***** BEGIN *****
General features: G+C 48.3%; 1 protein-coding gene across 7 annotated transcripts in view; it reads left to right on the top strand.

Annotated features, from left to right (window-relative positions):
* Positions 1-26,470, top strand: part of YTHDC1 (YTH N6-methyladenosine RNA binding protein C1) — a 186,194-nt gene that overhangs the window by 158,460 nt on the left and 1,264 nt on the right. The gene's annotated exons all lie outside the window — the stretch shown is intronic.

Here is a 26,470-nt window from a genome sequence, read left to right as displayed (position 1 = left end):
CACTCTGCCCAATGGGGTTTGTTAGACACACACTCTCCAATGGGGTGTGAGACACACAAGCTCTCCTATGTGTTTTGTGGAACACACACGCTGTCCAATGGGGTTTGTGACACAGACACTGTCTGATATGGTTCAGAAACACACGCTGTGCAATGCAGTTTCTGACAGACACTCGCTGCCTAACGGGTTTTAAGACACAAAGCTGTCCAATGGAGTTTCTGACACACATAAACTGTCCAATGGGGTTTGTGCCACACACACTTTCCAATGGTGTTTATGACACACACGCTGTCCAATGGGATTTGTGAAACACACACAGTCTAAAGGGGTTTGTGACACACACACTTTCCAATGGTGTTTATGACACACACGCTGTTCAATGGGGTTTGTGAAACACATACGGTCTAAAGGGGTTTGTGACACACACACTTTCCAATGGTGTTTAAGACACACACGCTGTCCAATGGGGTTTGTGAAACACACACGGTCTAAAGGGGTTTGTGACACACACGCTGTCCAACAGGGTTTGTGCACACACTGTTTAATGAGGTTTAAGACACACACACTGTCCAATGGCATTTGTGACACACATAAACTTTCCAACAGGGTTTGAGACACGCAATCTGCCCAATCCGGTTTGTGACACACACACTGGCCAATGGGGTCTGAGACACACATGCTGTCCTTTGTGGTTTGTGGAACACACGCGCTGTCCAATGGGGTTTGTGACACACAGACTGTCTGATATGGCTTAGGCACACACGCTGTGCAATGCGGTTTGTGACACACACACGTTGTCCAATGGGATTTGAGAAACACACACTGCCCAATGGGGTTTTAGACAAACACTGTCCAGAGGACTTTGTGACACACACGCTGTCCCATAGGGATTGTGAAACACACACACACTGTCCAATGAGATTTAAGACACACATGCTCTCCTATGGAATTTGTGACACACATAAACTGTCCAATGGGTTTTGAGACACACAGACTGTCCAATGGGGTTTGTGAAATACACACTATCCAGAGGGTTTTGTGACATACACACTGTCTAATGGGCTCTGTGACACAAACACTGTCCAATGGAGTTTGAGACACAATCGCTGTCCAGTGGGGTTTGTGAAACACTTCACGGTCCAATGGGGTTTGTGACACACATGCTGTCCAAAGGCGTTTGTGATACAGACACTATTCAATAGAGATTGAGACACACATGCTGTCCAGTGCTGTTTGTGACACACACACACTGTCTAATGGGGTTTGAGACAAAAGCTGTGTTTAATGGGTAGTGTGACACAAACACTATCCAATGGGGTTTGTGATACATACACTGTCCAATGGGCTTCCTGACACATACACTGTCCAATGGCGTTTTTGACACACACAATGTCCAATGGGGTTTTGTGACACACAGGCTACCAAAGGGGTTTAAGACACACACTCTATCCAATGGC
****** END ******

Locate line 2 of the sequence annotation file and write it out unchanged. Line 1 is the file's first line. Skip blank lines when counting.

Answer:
Annotated features, from left to right (window-relative positions):